Gear ratios - BMW Forum - BimmerWerkz.com
3-Series (E36) Chat relating to the BMW 3-Series from 1992-1999. Autodoodad Specific models include: BMW 316i, BMW 318i, BMW 318iS/ti, BMW 320, BMW 323, BMW 320, BMW 324, BMW 325, BMW 328.

 
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#1 (permalink) Old 03-15-2004, 07:28 PM
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can someone link me to a good site that explains how close and wide gear ratios work and how you can benifit from them on a performance level? every site ive seen is either A too confusing or B the info is to vauge.

i would also accept any explanations if anyone personally knows. thanks much in advance guys.

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#2 (permalink) Old 03-16-2004, 10:46 PM
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Generally speaking, close ratio gear boxes are best for engines with lower torque outputs because they allow the use of the narrower high end horsepower bands by allowing the engine to stay in it's power band after each shift. The main downside is loss of top speed or the addition of extra gears which increases the amount of time spent not accellerating (i.e. you're wasting more time shifting because you have to do it more often)

taller gearing is generally best for torquier motors that have wider powerbands. They are also better for fuel economy because all engines are more economical at lower RPMs. That's why economy cars like civics have tall gearing despite their lack of torque.


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#3 (permalink) Old 03-16-2004, 10:51 PM
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so what do you think is the perfect blend? a 6 speed at 1:1? or keep the 5 speed and close the gears just slightly?

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#4 (permalink) Old 03-17-2004, 12:46 AM
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6spd with a slightly shorter ratio diff


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#5 (permalink) Old 03-17-2004, 01:22 AM
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are you more concerned about the closer transmission ratios or the final drive ratio? it really isnt worth your trouble to change the actual transmission ratios unless you plan on competitively tracking the car with a moderately high budget, the final drive, differential, ratio is what most people go after. without the influences of air resistance and power/weight ratios a shorter diff ratio will allow you to accelerate quicker but sacrifice top speed where as a taller diff (smaller number) will gain top speed but slow down acceleration. and like jason said, a torquier more powerful motor is better suited to a taller diff, for example (i'm not sure if these numbers are 100% accurate but theyre close) a 330ci runs a 2.93:1 final drive ratio and a 328ci runs a 3.46:1 ratio, which makes sense given the smaller engine with the same transmission needs shorter gearing to compensate for less power.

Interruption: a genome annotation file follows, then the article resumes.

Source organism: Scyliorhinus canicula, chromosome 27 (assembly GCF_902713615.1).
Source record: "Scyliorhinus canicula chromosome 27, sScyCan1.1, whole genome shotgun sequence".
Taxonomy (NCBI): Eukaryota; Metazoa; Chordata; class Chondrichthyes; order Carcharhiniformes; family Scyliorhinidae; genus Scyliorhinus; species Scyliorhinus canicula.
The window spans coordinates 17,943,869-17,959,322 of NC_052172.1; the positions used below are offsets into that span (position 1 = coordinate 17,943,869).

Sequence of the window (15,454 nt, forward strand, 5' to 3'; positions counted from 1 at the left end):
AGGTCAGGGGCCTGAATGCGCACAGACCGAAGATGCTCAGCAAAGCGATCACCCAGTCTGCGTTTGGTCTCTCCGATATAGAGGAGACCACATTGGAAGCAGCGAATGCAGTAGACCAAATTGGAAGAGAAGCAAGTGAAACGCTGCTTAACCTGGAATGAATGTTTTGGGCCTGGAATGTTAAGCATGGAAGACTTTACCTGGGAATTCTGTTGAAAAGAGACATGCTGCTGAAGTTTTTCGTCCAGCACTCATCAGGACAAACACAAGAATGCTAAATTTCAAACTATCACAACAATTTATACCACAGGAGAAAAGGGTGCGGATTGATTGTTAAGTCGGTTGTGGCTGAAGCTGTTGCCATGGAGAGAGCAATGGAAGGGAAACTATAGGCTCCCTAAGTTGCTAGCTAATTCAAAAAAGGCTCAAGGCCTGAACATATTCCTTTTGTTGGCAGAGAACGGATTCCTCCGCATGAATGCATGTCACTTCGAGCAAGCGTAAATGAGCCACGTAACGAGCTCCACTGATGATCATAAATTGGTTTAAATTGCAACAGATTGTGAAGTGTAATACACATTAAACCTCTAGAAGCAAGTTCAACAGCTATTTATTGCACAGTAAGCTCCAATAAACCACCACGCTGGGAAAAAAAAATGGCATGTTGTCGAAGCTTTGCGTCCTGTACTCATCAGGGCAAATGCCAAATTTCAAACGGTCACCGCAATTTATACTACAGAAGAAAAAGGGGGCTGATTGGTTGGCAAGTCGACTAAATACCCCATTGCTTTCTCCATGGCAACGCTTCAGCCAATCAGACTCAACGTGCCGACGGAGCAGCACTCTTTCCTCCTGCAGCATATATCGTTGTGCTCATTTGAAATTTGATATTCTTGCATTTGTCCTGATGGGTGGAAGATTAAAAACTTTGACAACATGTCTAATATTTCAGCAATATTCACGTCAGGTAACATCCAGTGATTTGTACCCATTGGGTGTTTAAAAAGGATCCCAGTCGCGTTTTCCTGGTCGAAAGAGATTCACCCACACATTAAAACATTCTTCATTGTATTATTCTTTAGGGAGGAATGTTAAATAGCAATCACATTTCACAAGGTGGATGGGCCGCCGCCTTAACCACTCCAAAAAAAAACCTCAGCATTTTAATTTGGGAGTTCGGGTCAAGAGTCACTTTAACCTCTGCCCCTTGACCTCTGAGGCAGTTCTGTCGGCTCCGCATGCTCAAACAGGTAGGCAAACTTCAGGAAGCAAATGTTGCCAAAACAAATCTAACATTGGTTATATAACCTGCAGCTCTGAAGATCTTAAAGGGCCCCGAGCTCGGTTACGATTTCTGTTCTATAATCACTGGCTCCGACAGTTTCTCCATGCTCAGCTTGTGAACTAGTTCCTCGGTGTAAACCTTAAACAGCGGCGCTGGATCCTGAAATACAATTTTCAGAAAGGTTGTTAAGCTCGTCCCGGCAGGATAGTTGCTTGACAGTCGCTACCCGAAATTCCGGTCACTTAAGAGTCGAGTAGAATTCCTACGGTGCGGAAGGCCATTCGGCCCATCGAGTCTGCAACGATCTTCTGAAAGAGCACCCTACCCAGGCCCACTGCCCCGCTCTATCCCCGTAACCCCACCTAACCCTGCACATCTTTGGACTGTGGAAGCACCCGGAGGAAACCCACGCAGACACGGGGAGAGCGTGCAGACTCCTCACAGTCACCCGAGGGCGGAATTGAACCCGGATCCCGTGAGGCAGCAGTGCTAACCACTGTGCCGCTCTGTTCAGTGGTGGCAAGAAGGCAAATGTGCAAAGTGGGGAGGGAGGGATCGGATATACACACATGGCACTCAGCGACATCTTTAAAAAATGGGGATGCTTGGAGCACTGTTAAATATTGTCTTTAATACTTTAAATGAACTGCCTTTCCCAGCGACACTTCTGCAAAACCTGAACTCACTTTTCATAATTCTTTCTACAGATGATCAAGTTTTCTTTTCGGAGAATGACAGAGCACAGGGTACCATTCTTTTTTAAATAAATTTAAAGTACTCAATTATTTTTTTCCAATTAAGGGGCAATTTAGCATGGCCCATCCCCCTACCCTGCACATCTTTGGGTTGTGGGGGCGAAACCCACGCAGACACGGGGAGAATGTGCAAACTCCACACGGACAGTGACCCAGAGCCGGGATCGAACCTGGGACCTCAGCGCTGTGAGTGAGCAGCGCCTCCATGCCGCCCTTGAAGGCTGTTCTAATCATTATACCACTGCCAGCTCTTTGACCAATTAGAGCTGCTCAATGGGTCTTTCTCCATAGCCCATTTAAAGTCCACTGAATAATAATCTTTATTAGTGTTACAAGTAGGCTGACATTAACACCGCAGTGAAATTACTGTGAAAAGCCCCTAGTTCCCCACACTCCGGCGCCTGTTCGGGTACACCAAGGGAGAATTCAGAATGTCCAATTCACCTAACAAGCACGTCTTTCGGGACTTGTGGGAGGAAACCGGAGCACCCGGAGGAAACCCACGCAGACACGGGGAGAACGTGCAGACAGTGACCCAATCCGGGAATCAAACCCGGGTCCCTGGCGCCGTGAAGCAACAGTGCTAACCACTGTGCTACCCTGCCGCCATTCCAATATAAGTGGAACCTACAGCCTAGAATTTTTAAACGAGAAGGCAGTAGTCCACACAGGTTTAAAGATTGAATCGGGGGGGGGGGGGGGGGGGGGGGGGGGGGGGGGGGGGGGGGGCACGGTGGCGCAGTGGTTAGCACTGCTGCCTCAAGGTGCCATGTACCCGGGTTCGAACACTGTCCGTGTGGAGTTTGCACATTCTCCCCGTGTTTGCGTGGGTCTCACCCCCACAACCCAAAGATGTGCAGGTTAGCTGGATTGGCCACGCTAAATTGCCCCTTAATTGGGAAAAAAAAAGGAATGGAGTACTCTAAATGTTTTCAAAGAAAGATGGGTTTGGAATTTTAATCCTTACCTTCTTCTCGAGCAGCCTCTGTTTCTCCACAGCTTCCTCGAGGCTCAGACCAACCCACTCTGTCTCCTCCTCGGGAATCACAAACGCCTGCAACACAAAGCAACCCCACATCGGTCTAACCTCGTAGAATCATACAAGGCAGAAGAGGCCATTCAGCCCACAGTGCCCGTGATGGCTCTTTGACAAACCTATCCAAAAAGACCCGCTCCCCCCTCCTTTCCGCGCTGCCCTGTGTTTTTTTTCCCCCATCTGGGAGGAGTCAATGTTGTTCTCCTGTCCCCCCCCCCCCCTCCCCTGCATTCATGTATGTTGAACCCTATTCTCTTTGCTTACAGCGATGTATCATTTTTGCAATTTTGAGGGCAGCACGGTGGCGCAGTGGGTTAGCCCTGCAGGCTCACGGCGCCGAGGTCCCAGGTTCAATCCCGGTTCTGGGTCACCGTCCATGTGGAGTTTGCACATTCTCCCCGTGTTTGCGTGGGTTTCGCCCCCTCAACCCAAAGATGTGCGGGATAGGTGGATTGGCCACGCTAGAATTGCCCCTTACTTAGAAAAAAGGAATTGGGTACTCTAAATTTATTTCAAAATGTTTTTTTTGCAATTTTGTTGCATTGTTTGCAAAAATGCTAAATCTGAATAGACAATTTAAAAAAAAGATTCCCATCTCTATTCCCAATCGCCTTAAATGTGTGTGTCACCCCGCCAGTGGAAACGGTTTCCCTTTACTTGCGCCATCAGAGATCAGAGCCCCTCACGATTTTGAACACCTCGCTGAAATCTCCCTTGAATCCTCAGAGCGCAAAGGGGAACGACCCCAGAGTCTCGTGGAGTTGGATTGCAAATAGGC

changing the diff will just shift the engine to road speed relation into a shorter or taller(longer) distance. so ideally a good upgrade would be to go with a shorter diff, but add another gear (pretty much just for fuel economy reasons as you may not even be able to top out 5th gear, much less 6th)
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#6 (permalink) Old 03-17-2004, 02:17 AM
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I agree with the above. One of the most common changes people do to their transmissions is to swap their top gear for one that is wider to lower their highway speed rpms. For instance older miatas would swap their 5th gear with the 5th gear out of an N/A Rx-7 for the wider gear ratio. Basically unless you swap to a much more or less(?) powerful motor your best bet is to leave the ratios alone. As said before you go for a tighter ratio you will lose time because you will always be shifting to keep the car with in it's powerband. If you go to a wider you lose acceleration but gain potential top speed, if the car has the power to over come wind resistance ect ect.
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